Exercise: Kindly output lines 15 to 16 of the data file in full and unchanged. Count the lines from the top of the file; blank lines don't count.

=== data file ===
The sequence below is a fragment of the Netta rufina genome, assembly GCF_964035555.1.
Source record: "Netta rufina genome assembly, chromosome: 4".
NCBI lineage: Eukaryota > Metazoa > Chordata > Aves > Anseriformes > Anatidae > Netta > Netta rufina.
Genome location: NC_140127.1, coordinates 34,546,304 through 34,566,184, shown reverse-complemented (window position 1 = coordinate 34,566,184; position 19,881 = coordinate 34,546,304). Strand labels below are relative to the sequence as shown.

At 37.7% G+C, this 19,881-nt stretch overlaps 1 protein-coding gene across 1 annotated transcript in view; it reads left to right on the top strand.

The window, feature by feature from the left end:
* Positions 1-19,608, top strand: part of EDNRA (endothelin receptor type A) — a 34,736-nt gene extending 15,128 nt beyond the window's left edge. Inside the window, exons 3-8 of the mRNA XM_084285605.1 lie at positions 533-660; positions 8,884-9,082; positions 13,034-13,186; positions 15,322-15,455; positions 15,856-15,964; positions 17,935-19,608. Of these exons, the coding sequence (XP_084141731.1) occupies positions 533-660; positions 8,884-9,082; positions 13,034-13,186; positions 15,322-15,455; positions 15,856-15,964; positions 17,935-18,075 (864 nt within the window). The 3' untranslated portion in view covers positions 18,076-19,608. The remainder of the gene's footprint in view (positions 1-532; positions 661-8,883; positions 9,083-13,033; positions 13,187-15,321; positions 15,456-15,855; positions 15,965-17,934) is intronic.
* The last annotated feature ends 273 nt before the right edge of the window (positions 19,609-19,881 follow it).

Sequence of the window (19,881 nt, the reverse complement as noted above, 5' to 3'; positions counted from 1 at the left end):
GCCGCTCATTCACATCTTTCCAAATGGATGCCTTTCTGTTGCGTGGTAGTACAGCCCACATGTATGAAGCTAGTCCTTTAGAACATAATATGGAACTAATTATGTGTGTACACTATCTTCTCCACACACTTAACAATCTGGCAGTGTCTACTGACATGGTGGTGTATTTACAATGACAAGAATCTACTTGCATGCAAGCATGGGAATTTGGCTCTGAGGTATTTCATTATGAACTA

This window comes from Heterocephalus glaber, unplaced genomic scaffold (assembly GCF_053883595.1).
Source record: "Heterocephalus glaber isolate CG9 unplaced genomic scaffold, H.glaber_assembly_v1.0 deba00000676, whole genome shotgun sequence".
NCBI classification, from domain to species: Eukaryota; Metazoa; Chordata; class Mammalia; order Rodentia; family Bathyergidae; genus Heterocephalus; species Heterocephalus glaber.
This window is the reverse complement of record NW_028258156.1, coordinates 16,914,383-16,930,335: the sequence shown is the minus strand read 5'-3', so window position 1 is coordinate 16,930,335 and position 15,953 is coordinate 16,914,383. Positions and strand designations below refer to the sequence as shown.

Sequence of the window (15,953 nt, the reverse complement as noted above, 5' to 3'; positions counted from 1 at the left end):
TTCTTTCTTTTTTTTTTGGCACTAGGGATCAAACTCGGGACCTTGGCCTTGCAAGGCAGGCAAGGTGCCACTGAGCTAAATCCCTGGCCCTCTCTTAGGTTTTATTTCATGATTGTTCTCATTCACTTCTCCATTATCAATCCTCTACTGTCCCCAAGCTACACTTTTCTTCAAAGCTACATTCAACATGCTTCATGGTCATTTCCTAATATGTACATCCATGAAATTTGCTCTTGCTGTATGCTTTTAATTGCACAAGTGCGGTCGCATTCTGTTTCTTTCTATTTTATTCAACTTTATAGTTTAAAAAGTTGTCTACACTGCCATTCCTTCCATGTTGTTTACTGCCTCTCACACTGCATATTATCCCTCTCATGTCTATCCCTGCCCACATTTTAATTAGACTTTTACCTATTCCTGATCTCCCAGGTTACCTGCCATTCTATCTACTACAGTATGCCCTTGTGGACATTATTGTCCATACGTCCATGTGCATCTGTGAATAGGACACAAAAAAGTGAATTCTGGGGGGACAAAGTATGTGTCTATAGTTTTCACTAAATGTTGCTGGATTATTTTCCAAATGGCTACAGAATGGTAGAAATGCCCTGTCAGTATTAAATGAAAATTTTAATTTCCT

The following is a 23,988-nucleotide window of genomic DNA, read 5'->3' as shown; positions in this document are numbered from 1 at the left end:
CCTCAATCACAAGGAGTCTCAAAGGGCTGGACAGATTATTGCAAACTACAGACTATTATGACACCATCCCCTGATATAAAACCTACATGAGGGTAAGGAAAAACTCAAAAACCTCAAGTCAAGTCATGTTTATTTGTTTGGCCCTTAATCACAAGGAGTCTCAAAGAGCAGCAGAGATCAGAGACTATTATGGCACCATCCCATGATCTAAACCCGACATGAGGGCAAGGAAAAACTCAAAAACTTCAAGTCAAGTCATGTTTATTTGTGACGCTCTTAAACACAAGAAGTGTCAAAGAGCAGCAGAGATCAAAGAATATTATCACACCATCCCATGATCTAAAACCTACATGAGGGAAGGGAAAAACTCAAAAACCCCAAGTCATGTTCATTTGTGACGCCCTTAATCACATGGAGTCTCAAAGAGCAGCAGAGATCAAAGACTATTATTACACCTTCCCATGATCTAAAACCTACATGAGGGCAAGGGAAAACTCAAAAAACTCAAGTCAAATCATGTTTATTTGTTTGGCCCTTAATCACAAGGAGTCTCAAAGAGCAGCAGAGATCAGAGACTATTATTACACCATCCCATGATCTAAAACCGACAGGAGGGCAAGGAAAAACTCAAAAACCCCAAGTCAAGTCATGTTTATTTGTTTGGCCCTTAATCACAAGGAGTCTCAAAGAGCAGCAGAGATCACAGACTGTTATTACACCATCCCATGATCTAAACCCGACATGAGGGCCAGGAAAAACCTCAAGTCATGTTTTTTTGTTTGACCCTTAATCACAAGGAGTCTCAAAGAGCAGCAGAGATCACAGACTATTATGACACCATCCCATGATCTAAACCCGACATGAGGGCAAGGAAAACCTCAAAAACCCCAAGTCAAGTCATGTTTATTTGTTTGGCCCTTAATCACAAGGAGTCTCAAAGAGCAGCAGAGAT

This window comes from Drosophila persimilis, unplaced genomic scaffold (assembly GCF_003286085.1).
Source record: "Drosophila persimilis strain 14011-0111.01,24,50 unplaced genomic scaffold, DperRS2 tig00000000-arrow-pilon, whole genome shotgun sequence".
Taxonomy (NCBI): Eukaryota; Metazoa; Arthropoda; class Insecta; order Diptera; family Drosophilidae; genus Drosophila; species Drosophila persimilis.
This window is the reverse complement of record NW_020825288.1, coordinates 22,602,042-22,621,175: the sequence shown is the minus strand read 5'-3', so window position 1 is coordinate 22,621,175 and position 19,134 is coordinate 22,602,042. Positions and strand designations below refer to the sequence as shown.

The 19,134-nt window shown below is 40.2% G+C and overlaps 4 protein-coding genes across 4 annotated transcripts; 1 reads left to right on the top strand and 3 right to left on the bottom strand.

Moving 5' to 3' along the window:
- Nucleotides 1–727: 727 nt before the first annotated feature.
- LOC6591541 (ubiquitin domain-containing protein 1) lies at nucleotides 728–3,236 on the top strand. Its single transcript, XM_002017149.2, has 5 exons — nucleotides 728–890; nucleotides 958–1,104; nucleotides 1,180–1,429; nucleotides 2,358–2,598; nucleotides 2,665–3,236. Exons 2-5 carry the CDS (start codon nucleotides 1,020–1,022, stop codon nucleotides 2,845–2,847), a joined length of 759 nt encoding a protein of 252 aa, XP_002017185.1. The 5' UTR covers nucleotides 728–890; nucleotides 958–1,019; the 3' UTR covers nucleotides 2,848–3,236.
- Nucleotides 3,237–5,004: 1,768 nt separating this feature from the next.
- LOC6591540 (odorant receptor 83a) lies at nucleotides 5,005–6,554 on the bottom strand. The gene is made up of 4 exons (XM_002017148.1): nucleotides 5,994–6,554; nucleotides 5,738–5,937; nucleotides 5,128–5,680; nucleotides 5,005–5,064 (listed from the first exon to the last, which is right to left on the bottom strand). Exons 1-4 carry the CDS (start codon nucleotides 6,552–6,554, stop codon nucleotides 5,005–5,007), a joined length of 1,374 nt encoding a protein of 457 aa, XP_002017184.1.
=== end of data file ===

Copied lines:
Sequence of the window (15,953 nt, the reverse complement as noted above, 5' to 3'; positions counted from 1 at the left end):
TTCTTTCTTTTTTTTTTGGCACTAGGGATCAAACTCGGGACCTTGGCCTTGCAAGGCAGGCAAGGTGCCACTGAGCTAAATCCCTGGCCCTCTCTTAGGTTTTATTTCATGATTGTTCTCATTCACTTCTCCATTATCAATCCTCTACTGTCCCCAAGCTACACTTTTCTTCAAAGCTACATTCAACATGCTTCATGGTCATTTCCTAATATGTACATCCATGAAATTTGCTCTTGCTGTATGCTTTTAATTGCACAAGTGCGGTCGCATTCTGTTTCTTTCTATTTTATTCAACTTTATAGTTTAAAAAGTTGTCTACACTGCCATTCCTTCCATGTTGTTTACTGCCTCTCACACTGCATATTATCCCTCTCATGTCTATCCCTGCCCACATTTTAATTAGACTTTTACCTATTCCTGATCTCCCAGGTTACCTGCCATTCTATCTACTACAGTATGCCCTTGTGGACATTATTGTCCATACGTCCATGTGCATCTGTGAATAGGACACAAAAAAGTGAATTCTGGGGGGACAAAGTATGTGTCTATAGTTTTCACTAAATGTTGCTGGATTATTTTCCAAATGGCTACAGAATGGTAGAAATGCCCTGTCAGTATTAAATGAAAATTTTAATTTCCT